Native Voices, Common Cause

GLIDE celebrates Native leadership on the 50th anniversary of the Alcatraz Occupation

We hope you will join us at 9:00 am this Sunday, October 13th, at GLIDE Church for a very special Celebration. In honor of Indigenous Peoples’ Day, the Marin Theatre Company will be presenting a scene from the powerful play Sovereignty by playwright, attorney and activist Mary Kathryn Nagle about the historic and continuing struggles of the Cherokee Nation for jurisdiction over their land, including a female attorney’s fight to ensure protection of Native women under the Violence Against Women Act. Join us in honoring the history and the ongoing struggle, and celebrating the contributions, cultures and resilience of our indigenous communities.

This year, Indigenous Peoples’ Day weekend coincides with two important anniversaries, as we commemorate 50 years since the Native re-occupation of Alcatraz Island and the struggle for Ethnic Studies at San Francisco State University. Fifty years ago, GLIDE’s community supported both of these struggles and the movements that gave rise to them.

The 14-month occupation of Alcatraz by Native Americans, led by the group Indians for All Tribes, sught the reclamation of Indian land and justice for treaties broken by the United States government.

“GLIDE provided an office for AIM [American Indian Movement] back in the ’70s, and had a deep and meaningful relation with them and their elders,” notes GLIDE Co-founder Janice Mirikitani.

“We supported the Alcatraz movement and the indigenous community who were there by housing their possessions while they occupied the island. We also involved AIM leaders with other civil and human right groups, including the Black Panthers, and activists in the Latinx and Asian America communities in coalitions around many common issues.”

Reverend Cecil Williams and Dennis Banks, Executive Director of the American Indian Movement (AIM), in 1974.

The student strike at SF State demanding the inclusion of Ethnic Studies at San Francisco State University altered the curriculum of education and the course of history not just in the Bay Area but across the nation.

In honor of Indigenous Peoples’ Day, we celebrate and reflect on these efforts of truth-telling and self-determination with one of GLIDE’s longtime community members: educator, artist and Native American activist Dr. Betty Parent.

“I relate so deeply to this anniversary of the Indian occupation of Alcatraz,” says Betty. “The occupation was a lightening moment for the modern Native community because it followed the relocation period when Indians both voluntarily and forcibly migrated to metropolitan areas where they found themselves surrounded by sagging promises.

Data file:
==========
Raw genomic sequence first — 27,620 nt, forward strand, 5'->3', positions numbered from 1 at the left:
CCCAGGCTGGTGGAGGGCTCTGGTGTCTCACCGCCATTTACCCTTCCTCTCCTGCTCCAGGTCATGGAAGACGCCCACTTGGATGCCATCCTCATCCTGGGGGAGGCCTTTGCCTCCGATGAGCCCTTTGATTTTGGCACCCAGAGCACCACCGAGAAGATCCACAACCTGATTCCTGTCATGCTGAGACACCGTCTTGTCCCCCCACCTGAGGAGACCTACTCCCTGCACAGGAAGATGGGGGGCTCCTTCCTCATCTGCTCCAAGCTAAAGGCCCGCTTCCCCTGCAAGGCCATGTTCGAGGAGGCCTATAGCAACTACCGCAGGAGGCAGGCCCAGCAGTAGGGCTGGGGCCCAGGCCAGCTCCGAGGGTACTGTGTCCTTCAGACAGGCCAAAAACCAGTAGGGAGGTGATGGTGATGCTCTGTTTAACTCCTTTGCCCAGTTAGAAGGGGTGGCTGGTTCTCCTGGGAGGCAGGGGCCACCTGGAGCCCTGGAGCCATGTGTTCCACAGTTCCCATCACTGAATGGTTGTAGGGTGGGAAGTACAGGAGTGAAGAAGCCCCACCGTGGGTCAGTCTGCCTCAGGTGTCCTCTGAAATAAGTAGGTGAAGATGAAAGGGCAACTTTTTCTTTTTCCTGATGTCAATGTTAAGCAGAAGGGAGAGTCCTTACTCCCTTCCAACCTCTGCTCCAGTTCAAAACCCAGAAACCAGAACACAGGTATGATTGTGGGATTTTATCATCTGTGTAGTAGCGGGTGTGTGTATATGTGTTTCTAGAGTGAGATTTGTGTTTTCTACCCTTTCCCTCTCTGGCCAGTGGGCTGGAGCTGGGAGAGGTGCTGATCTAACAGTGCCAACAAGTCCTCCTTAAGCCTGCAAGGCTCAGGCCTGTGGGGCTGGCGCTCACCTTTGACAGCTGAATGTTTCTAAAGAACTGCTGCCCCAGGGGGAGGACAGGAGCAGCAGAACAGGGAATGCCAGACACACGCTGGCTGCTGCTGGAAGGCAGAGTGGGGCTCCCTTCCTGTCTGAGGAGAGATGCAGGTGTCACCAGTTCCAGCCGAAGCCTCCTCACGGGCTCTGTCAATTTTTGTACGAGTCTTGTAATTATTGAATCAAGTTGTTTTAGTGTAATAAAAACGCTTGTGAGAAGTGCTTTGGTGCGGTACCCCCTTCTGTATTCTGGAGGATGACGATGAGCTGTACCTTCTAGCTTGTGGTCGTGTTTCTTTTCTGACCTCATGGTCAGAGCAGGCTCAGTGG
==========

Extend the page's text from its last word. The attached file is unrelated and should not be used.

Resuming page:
“Alcatraz was an abandoned prison and, according to treaties, when land is taken for a purpose like the military and not used anymore, the Native people should take it back. This occupation catapulted the city and San Francisco State into the national news.”

Betty, as a member of the Yup’ik tribe, grew up in a tiny village on the banks of Alaska’s Kushokwim River. “Eskimo was my first language and even still, when I am feeling creative, it is difficult for me to express it in English,” she says. “It just makes more sense in Eskimo.”

Migrating from her indigenous community to the big city, Betty describes her early experience of “urban life” living alone in a busy metropolitan area as a “spiritual desert” — until she found GLIDE.

“When I joined GLIDE, it was like being picked up and taken home,” she recalls. “It was a very supportive spiritual environment where you could openly express yourself, which is something I really needed and continue to need.”

Betty’s quest to be a teacher eventually led her to the Bay Area. After graduating from the University of Alaska in Fairbanks, she received her master’s from Harvard’s Graduate School of Education. After that, she became the first Alaskan Native American woman to earn her doctorate from Stanford, in 1984. She went on to spend the next several decades as the first full professor in American Indian Studies at San Francisco State University, where she developed the curriculum and established a model of excellence in teaching, research and community service.

Betty’s legacy continues to break through barriers. San Francisco State now offers the Betty Parent Achievement Award scholarship to support the academic endeavors of American Indian Studies students. When asked about her hopes for the future Betty reflected on her college days. Carved into the interior sandstone walls of Stanford’s Memorial Church is a quote that Betty describes as summarizing her philosophy and inspiring her education efforts. The inscription reads:

“We must not desire to begin by perfection. It matters little how we begin provided we resolve to go on well and end well.”

By Erin Gaede